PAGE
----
There is much talk of infrastructure out there in the media these days. This is because infrastructure–the roads, buildings, water systems, sewers, schools, rails and hundreds of other physically engineered underpinnings of modern life in 21st century America–are getting a giant monetary shot in the arm. A sizable chunk of the $700 plus billion American Recovery and Reinvestment Act advanced by the Obama administration was aimed to rebuild, improve or expand infrastructure. That money has begun to take roost in thousands of projects around the country. You can get an interesting look at these by viewing a ProPublica website detailing who spends what and where it goes. Over $7 billion went specifically to water projects according to the Water Environment Federation.
In Oregon, the American Recovery and Reinvestment Act poured $44 million into the state’s Clean Water State Revolving Fund, $28 million into the Drinking Water State Revolving Fund, and about $4.5K into water quality planning (604b) grants.
With regards to water, we are mostly concerned with two kinds of infrastructure. The first are the water systems that deliver it in a usable and (usually) safe state to million of drinking water taps, agricultural fields, businesses, parks or public spaces.
The second chunk of infrastructure takes the waste water away from our fields, parks, homes and businesses. That infrastructure is critical from an engineering, industrial, and public safety perspective. Often the water is laced with bacteria from human and animal waste, organic chemicals and heavy metals from our industrial processes, flushes petroleum from roads, carries fertilizers and pesticides from agriculture, gardens, and landscaping. For much of human history, we disposed of that water with the idea that “dilution is the solution to pollution,” in that we got rid of it quickly enough and far enough away from human settlements, it would no longer be a problem. In cities and towns, we focused on sewers to transport and treat human or commercial waste, and stormsewers for the water that falls on our hard surfaces (i.e., those that don’t absorb water the way a native landscape of plants and soil normally do). In all cases, we have designed convenient ways to ferry water out of town and into the nearest water body where it will dilute and go away. Unfortunately, we have discovered that there is no “away” for stormwater and its pollutants.
All of this we call “gray” infrastructure. And it’s in serious need of work, but also some re-thinking. One way to look at the dilemma of what to do with stormwater and its expensive, deteriorating infrastructure is to try to replace it where possible with “green infrastructure.” What is “green infrastructure”? The non-profit Conservation Fund defines it this way:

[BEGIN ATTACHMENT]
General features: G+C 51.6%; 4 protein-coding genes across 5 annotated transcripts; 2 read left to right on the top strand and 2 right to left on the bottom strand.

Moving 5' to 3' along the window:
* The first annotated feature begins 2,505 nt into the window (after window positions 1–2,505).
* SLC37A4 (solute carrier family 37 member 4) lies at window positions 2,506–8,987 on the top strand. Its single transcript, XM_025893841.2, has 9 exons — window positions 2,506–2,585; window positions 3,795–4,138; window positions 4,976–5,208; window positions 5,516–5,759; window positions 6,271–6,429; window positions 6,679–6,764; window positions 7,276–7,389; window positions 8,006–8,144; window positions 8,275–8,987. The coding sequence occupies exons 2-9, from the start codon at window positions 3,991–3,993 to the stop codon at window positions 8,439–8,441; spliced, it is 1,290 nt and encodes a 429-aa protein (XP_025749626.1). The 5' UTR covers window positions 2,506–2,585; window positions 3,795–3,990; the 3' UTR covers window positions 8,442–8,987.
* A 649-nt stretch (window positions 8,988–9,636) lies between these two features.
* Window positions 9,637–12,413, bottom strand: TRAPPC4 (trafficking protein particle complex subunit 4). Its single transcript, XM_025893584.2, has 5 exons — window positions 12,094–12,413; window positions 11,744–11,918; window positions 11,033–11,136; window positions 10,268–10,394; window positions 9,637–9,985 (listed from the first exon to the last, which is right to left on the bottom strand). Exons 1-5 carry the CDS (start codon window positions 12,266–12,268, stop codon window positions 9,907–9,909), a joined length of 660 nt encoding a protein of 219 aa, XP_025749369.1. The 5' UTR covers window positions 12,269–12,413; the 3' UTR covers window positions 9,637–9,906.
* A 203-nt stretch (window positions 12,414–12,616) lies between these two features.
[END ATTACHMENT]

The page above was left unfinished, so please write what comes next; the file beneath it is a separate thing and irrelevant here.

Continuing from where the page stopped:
Green infrastructure is strategically planned and managed networks of natural lands, working landscapes and other open spaces that conserve ecosystem values and functions and provide associated benefits to human populations.
The foundation of green infrastructure networks are their natural elements – woodlands, wetlands, rivers, grasslands – that work together as a whole to sustain ecological values and functions. Healthy functioning natural or restored ecological systems are essential to ensure the availability of the network’s ecological services.
Additional elements and functions can then be added to the network, depending on the desires and needs of the designers – working lands, trails and other recreational features, cultural and historic sites. These all can be incorporated into green infrastructure networks that contribute to the health and quality of life for America’s communities.
In the case of stormwater management, we should consider the native and urban forests, native and non-native landscapes as places to absorb and process rainwater, to offset the negative impacts of building more hard surfaces (rooftops, sidewalks, roadways, parking lots, etc.) which generate more stormwater runoff. We can look at it at multiple scales as the Conservation Fund notes:
While green infrastructure planning occurs at a broad ‘landscape scale,’ elements of the over-arching network can be found at all scales, from state-wide, to the county, city, and parcel/site scale. Critical elements of the implementation strategy, such as low-impact development practices (LID), conservation developments, green/grey interface, etc., are necessary components to any successful green infrastructure plan, and are frequently found at the site/parcel scale.
Part of the problem then with the current thinking about stimulating the economy and re-building the United States’ infrastructure is that much of the money that is focused on water is NOT focused on protecting the natural landscapes or hydrologic process that sustain clean water at the source, or keep it from becoming a problem like stormwater that we must dispose at our expense. Unfortunately, it seems that we have a tendency to do exactly what Albert Einstein noted was a bad idea: “We can’t solve problems by using the same kind of thinking we used when we created them.”
Let’s try hard to think differently this time. As we make decisions on whether to build (or improve) the stormsewer for that development just outside of town, why not try some smart site design to save most of the existing vegetation on or adjacent to the site. Let’s think about restoring or conserving the green infrastructure before rebuilding all of the gray. If the analysis of Low Impact Development by the good folks at EcoNorthwest is correct, it might even save us some green.